The state Senate should approve a bill to amend the archaic Rockefeller drug laws for the sake of low-risk offenders and the taxpayers who pay to keep them in jail.

The state Senate should approve a bill to amend the archaic Rockefeller drug laws for the sake of low-risk offenders and the taxpayers who pay to keep them in jail.

The Assembly passed such a measure earlier this month. It would give judges discretion to “tailor the penalties of the penal law to the facts and circumstances of each drug offense and … sentence certain non-violent drug offenders to probation and drug treatment rather than mandatory prison.”

That only makes sense. Prison is likely to do more harm than good to non-violent drug offenders. Instead of getting the help they need to break a destructive habit, they’re thrust in with an assortment of hardened criminals whose influence is not likely to help them turn their lives around.

In addition, taxpayers pay enormous sums of money to incarcerate people who – instead of being behind bars – should be receiving treatment for their addiction so that they can become contributing members of society.

The Rockefeller drug laws — named after Nelson A. Rockefeller, New York’s governor when the laws were adopted in 1973 — essentially lump all drug dealers and users into one group. Modest reforms were made in 2004 that reduced lengthy sentences, but judges still weren’t given discretion to sentence offenders to treatment instead of prison. This bill provides that.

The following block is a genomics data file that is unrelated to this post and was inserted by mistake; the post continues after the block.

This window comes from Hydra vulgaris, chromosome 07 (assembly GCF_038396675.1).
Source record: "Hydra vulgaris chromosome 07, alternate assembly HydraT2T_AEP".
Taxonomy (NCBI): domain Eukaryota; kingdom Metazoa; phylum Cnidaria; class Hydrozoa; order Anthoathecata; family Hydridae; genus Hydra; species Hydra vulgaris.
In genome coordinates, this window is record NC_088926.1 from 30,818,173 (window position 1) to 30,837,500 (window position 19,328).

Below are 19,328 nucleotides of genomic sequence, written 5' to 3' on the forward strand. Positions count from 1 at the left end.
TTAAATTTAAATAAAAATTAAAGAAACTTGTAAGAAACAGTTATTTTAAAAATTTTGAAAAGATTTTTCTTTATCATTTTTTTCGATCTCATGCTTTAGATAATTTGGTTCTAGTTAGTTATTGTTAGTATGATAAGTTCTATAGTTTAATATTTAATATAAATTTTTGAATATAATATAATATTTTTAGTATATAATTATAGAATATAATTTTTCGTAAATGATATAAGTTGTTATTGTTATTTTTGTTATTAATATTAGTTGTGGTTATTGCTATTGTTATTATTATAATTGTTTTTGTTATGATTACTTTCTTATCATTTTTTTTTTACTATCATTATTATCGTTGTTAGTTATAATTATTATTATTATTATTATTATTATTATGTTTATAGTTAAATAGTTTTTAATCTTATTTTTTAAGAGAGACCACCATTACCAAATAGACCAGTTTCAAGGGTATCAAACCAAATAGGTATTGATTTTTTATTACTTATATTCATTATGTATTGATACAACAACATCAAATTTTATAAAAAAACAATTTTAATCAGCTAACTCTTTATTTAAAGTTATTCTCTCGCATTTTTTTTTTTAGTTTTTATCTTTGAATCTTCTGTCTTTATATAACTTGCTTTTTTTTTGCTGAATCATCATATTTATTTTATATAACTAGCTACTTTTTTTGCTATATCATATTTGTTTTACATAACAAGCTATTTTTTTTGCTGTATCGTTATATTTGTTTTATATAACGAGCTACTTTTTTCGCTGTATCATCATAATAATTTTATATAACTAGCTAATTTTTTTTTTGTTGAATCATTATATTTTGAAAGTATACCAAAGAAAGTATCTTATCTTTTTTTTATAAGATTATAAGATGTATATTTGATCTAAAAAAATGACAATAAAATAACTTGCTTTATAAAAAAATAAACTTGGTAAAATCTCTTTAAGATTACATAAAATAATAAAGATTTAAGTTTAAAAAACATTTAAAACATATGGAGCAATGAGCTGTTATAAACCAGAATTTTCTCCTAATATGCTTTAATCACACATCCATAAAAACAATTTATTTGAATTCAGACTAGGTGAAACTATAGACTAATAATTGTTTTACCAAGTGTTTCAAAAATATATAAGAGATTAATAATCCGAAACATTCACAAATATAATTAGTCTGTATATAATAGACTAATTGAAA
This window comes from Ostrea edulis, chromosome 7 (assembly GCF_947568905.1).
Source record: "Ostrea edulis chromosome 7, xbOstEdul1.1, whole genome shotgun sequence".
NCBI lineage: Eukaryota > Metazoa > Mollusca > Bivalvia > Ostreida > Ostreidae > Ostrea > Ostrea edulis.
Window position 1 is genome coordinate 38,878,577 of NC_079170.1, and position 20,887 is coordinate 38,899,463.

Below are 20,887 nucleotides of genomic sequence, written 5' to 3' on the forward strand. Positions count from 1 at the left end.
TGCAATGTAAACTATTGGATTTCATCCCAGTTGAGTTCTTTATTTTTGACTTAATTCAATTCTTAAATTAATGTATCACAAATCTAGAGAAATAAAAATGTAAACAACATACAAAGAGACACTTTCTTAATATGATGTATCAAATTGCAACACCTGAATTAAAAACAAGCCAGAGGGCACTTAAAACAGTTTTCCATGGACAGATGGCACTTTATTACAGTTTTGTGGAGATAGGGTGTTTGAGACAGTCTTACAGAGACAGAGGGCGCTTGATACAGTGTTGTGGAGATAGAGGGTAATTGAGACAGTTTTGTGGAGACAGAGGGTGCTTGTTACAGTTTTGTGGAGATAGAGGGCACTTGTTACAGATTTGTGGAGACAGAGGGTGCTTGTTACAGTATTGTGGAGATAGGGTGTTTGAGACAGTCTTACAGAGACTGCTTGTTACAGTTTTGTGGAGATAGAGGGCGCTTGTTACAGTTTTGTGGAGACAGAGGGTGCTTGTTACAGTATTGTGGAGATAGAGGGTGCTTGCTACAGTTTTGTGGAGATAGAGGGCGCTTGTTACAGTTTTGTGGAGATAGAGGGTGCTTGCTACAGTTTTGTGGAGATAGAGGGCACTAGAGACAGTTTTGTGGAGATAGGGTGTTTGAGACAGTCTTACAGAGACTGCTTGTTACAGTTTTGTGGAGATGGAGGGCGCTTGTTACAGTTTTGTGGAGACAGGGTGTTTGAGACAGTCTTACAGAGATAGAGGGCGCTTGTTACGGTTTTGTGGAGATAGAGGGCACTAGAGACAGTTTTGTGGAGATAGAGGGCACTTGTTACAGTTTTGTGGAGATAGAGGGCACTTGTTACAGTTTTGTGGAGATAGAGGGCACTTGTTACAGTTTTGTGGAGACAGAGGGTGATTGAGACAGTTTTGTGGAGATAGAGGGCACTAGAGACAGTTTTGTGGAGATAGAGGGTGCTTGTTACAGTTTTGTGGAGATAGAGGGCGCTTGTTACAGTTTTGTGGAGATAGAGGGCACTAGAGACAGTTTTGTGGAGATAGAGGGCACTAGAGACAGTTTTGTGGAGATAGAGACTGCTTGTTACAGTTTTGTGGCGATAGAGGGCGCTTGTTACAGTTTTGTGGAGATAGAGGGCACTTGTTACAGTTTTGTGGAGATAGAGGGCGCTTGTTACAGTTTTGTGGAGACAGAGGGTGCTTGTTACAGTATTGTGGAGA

Judges will have the discretion to take each case on its own merit. By weighing each case separately, judges can still keep the most dangerous drug offenders off the streets without severely punishing those who could benefit from treatment.

The legislation would still require mandatory prison time for anyone who sells drugs while possessing a weapon, adults who sell drugs to children, and drug traffickers.

But dealing with convicted drug offenders has no one-size-fits-all solution. This bill would enable judges to ensure that, when it comes to some non-violent drug offenders, the punishment fits the crime.

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